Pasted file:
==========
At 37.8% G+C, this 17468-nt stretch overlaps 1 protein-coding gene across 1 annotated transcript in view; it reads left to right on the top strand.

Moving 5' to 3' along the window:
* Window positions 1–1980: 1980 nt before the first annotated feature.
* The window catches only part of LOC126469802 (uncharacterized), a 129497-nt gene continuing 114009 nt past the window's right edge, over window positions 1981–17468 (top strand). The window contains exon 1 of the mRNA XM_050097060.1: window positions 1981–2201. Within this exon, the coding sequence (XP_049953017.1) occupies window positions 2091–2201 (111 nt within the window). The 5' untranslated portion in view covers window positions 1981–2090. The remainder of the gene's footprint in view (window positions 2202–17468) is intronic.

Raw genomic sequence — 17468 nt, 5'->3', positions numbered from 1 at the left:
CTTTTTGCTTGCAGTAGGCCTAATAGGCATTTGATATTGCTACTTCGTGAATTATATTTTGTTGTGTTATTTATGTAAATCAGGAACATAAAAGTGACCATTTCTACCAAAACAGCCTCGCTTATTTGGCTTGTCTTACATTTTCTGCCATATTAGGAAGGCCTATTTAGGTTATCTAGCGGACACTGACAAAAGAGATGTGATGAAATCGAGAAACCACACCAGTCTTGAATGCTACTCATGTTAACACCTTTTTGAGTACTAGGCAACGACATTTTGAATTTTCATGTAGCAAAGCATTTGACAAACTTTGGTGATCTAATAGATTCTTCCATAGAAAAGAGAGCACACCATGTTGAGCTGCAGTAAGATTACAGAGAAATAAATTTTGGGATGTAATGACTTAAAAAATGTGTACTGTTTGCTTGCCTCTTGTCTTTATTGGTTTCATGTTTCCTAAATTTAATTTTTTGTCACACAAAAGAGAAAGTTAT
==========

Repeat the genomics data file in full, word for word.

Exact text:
At 37.8% G+C, this 17468-nt stretch overlaps 1 protein-coding gene across 1 annotated transcript in view; it reads left to right on the top strand.

Moving 5' to 3' along the window:
* Window positions 1–1980: 1980 nt before the first annotated feature.
* The window catches only part of LOC126469802 (uncharacterized), a 129497-nt gene continuing 114009 nt past the window's right edge, over window positions 1981–17468 (top strand). The window contains exon 1 of the mRNA XM_050097060.1: window positions 1981–2201. Within this exon, the coding sequence (XP_049953017.1) occupies window positions 2091–2201 (111 nt within the window). The 5' untranslated portion in view covers window positions 1981–2090. The remainder of the gene's footprint in view (window positions 2202–17468) is intronic.

Raw genomic sequence — 17468 nt, 5'->3', positions numbered from 1 at the left:
CTTTTTGCTTGCAGTAGGCCTAATAGGCATTTGATATTGCTACTTCGTGAATTATATTTTGTTGTGTTATTTATGTAAATCAGGAACATAAAAGTGACCATTTCTACCAAAACAGCCTCGCTTATTTGGCTTGTCTTACATTTTCTGCCATATTAGGAAGGCCTATTTAGGTTATCTAGCGGACACTGACAAAAGAGATGTGATGAAATCGAGAAACCACACCAGTCTTGAATGCTACTCATGTTAACACCTTTTTGAGTACTAGGCAACGACATTTTGAATTTTCATGTAGCAAAGCATTTGACAAACTTTGGTGATCTAATAGATTCTTCCATAGAAAAGAGAGCACACCATGTTGAGCTGCAGTAAGATTACAGAGAAATAAATTTTGGGATGTAATGACTTAAAAAATGTGTACTGTTTGCTTGCCTCTTGTCTTTATTGGTTTCATGTTTCCTAAATTTAATTTTTTGTCACACAAAAGAGAAAGTTAT